Dr. Reardon joined the department in 1988 after a year of postdoctoral research at the Universität Hannover as an Alexander Von Humboldt Fellow. He is Professor and Jud and Pat Harper Chair of Chemical and Biological Engineering, and holds joint appointments in several other science and engineering programs at CSU, including Cell and Molecular Biology, Ecology, and Biomedical Engineering. Dr. Reardon received his BS degree from the University of Pennsylvania and his PhD from the California Institute of Technology, both in chemical engineering. His research combines bioreactor analysis, systems biology (primarily proteomics), and applied microbiology and microbial ecology. His group’s current projects involve biosensors, the application of proteomics to microbiome analysis, and the analysis and engineering of bacteria and algae for the production of biofuels and other chemicals. He is also interested in the interconnected challenges of food, energy, and water production (the food-energy-water nexus), which is becoming a major issue around the world. Dr. Reardon is the Director of the Sustainable Bioenergy Development Center and a co-Director of the Colorado Center for Biorefining and Biofuels. He is also the founder and Chief Technology Officer of OptiEnz Sensors, which is based on research from his laboratory. Dr. Reardon received the Faculty Excellence Award from the College of Engineering at CSU in 2009.

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Kenneth V. Anthony

Associate Professor of Elementary Education, Mississippi State University
PhD, Mississippi State University, Secondary Education-Social Studies, 2009
M.A., United States Naval War College, National Security and Strategic Studies, 2023
MEd, Mississippi University for Women, Gifted Education, 1997
BS, Mississippi University for Women, History, 1993

Current research agenda includes rural education, preservice teachers knowledge and ability to teach social studies disciplines, using primary sources in the classroom, and homeschooling.

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Kenneth W Beagley

Professor of Immunology, Queensland University of Technology
Traditional vaccine approaches have been unsuccessful in preventing chlamydial infections. Prof. Beagley and colleagues are researching novel DNA vaccination and bioinformatics approaches to identify protective chlamydial antigens that are conserved across several chlamydial species. Using combinations of these antigens we can reduce both the duration and magnitude of infection and reduce infection-associated inflammation that is the cause of infertility in animal models of chlamydial infection. We are now working with collaborators in the US and a major vaccine company to develop a human Chlamydia vaccine. We have also used these antigens to develop the world’s first Chlamydia vaccine for the koala. This vaccine has been shown to protect young koalas in a wild population with a high incidence of chlamydial infection and disease and has increased reproductive success in this population. The vaccine is currently undergoing registration.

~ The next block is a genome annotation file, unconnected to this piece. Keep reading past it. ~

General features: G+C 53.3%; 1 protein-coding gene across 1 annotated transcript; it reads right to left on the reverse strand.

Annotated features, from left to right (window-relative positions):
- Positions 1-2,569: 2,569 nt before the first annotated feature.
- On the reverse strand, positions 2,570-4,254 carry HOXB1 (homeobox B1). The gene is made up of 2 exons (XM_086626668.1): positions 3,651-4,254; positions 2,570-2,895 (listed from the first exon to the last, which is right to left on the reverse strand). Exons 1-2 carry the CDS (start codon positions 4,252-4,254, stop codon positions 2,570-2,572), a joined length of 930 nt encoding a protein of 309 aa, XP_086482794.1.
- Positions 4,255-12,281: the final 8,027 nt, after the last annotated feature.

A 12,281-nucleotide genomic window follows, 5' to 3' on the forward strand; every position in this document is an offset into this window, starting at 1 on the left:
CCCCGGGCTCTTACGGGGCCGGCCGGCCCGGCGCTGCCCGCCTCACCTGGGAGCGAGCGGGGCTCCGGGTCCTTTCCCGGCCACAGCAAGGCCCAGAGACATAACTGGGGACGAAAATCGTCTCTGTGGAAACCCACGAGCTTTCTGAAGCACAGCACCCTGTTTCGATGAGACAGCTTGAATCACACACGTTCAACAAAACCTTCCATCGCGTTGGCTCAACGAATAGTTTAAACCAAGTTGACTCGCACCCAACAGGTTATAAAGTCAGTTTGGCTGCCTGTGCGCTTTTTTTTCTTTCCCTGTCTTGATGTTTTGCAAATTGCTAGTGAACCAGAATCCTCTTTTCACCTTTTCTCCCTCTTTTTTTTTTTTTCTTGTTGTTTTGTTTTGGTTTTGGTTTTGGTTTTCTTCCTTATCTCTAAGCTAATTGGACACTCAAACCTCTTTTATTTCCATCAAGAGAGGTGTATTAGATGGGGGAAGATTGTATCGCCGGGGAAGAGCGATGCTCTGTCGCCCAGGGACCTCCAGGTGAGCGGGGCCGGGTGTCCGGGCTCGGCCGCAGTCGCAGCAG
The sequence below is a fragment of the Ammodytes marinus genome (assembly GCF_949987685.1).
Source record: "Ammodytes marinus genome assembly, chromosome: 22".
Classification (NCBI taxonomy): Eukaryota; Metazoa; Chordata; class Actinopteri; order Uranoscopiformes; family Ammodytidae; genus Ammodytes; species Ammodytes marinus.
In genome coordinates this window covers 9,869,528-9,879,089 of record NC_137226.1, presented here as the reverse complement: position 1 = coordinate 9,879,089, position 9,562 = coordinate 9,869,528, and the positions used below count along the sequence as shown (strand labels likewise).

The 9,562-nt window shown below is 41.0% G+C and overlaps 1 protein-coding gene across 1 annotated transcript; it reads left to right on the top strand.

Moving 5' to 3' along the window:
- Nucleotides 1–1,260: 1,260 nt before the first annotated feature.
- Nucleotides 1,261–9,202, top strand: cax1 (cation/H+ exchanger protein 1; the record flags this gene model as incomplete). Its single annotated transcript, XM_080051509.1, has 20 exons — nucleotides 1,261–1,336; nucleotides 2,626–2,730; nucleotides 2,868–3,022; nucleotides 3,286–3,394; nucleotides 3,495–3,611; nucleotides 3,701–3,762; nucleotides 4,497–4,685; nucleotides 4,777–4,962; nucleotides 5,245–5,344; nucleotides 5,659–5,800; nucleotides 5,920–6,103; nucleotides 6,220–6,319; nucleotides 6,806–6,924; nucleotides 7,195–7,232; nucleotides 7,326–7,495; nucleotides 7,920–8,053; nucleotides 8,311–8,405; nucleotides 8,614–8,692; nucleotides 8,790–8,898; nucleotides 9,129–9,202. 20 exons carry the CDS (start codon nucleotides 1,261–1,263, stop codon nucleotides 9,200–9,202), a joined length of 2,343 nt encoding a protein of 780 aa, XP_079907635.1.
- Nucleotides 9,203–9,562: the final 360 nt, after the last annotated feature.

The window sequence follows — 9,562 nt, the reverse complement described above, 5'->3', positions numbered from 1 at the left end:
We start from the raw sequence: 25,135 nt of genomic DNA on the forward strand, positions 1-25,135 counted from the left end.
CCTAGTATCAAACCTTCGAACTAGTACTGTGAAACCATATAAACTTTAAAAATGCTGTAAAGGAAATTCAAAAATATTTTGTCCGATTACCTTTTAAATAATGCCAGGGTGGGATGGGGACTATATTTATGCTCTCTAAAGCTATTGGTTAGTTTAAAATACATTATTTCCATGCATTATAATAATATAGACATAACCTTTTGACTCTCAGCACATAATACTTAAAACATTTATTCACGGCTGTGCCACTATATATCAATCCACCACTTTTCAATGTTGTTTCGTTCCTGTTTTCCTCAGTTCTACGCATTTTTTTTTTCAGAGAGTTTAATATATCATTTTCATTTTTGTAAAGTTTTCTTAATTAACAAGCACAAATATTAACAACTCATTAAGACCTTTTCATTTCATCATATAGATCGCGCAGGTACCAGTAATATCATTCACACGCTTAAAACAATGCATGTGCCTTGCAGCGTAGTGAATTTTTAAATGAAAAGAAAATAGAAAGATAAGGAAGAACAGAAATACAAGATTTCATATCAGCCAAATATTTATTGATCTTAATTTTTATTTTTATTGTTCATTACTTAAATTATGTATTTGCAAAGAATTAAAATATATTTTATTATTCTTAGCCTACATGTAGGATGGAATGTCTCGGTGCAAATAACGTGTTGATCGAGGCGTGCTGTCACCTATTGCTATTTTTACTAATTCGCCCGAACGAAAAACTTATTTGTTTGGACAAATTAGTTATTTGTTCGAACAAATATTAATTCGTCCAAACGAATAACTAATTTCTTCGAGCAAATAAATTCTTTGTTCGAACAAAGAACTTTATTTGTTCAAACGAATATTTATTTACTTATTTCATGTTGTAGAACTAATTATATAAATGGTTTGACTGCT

Neisseria gonorrhea is another human STI and is a disease of increasing concern due to antibiotic resistance. We have established a new mouse model of Neisseria infection in male mice and have shown that infection adversely affects sperm production similar to what we find with Chlamydia infection. We are currently using this model to further investigate the effects of Neisseria infection on male fertility and for development of vaccines to prevent infections.

Prof. Beagley is a past-president of the International Society for Mucosal Immunology and is a member of the Australian and New Zealand Society for Immunology, the American Association of Immunologists, the Society for Reproductive Biology, the American Society for Reproductive Immunology, the International Society for Vaccines and the International Society for Immunology of Reproduction.